The Moussem of Tan-Tan

the Sahara bringing together more than thirty tribes from southern Morocco and other nomadic peoples of northwest Africa. Originally these were spontaneous and regular meetings of these peoples for a week around the month of May. Part of the agricultural and herding calendar of the nomads, these gatherings were an opportunity to meet up, to buy, sell and exchange foodstuffs and other products, to organize camel- and horse-breeding competitions, to celebrate weddings and to consult herbalists. The Moussem also consisted of a range of celebrations such as musical performances, popular chanting, poetry contests and other Hassanie oral traditions, and games. 


These gatherings took the form of a Moussem (a type of annual fair that is economic, cultural and social) from 1963 when the first Moussem of Tan-Tan was organized to promote local traditions and to make the event a place for exchange, meeting and celebration. The Moussem is said to have been initially associated with Mohamed Laghdaf, who resisted the Franco-Spanish occupation. He died in 1960 and his tomb lies near the town. Between 1979 and 2004 it was not possible to hold the Moussem because of security problems in the region. The new version of the Moussem took place in September, and this will now be its normal date. Today, the nomadic populations, who are particularly concerned to protect their way of life, their know-how and traditions, hope that the Moussem of Tan-Tan will assist them to achieve this.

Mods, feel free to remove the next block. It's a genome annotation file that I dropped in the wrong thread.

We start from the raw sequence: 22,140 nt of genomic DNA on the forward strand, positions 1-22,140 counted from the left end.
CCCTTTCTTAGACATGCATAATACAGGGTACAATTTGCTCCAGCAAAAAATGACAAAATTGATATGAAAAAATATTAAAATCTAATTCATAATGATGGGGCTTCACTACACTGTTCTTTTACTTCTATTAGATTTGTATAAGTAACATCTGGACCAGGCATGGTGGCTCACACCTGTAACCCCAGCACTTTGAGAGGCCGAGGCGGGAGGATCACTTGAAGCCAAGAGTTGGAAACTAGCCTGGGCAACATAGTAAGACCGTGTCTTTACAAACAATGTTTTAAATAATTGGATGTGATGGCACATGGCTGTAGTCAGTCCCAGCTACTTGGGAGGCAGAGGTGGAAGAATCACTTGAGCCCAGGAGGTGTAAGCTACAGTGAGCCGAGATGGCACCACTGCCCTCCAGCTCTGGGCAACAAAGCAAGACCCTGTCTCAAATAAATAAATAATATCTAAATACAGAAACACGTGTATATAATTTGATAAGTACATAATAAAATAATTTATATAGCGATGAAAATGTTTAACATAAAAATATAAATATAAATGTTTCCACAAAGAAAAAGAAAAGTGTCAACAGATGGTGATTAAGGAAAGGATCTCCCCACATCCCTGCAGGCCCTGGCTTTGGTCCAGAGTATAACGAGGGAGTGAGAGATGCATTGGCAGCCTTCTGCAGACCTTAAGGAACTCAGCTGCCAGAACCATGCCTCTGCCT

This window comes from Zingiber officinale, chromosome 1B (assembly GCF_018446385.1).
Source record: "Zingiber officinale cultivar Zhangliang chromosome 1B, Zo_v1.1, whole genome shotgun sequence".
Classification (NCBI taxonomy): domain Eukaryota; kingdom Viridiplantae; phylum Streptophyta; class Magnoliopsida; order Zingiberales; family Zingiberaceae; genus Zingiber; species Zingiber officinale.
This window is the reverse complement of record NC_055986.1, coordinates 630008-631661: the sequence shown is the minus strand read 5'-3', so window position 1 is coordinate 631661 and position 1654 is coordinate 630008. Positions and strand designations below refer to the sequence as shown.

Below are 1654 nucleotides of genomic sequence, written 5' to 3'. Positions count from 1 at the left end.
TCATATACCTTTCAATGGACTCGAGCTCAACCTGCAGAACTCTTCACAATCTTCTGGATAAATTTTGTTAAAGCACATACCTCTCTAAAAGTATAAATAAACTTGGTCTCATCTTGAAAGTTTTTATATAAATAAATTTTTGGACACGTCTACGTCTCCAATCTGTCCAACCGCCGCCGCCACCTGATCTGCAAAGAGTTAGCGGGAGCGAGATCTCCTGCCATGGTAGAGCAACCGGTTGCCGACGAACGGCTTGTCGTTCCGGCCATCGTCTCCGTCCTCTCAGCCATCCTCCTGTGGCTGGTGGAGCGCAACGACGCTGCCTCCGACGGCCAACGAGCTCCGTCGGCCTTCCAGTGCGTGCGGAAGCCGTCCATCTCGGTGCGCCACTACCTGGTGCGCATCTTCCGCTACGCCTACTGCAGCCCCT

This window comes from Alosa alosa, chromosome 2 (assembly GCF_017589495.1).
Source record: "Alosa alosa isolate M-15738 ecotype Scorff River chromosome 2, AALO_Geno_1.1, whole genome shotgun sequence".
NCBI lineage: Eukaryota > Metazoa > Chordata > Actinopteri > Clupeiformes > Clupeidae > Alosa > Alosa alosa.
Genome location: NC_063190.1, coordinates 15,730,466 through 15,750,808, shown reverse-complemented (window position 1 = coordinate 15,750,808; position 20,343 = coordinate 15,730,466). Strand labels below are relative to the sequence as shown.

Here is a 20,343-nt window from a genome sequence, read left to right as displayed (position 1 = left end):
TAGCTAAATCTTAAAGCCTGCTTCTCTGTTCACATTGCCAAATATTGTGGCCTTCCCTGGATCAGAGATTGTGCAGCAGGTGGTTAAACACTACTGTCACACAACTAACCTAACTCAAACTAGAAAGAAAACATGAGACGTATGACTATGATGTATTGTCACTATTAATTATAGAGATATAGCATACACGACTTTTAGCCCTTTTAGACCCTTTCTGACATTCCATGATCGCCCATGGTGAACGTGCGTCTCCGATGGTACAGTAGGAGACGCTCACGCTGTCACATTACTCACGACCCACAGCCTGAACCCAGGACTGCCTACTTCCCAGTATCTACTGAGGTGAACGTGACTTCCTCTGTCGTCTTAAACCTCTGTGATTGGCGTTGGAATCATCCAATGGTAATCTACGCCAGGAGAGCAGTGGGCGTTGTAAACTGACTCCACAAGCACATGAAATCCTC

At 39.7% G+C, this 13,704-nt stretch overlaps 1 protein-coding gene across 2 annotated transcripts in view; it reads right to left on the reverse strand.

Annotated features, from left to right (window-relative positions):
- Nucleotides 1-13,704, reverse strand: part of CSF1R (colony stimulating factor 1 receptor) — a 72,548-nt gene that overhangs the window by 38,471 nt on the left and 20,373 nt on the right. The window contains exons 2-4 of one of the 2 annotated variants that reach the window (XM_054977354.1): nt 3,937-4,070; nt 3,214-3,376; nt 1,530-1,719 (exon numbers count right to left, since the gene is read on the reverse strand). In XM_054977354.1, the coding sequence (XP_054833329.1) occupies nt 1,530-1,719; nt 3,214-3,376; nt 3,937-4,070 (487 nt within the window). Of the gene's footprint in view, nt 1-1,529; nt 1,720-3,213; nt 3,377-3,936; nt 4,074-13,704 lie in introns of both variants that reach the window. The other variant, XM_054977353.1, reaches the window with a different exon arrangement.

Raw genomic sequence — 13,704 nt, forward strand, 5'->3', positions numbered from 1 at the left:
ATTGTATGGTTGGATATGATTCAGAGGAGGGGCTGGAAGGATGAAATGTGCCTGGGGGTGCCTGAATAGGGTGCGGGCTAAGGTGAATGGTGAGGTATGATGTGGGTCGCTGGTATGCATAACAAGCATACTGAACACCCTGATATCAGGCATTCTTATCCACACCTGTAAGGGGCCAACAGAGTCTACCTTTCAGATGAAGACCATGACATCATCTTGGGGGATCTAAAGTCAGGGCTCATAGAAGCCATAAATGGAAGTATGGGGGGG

The economic and technical upheavals which have affected the region have profoundly altered the lifestyle of the nomadic Bedouin communities, mainly by causing them to settle. Urbanization and rural exodus have contributed to these changes by causing the loss of many aspects of the traditional culture of these populations, such as crafts and poetry. In addition, the lack of resources for safeguarding the traditions and the lack of structures for organizing the Moussem threatens the survival of this event.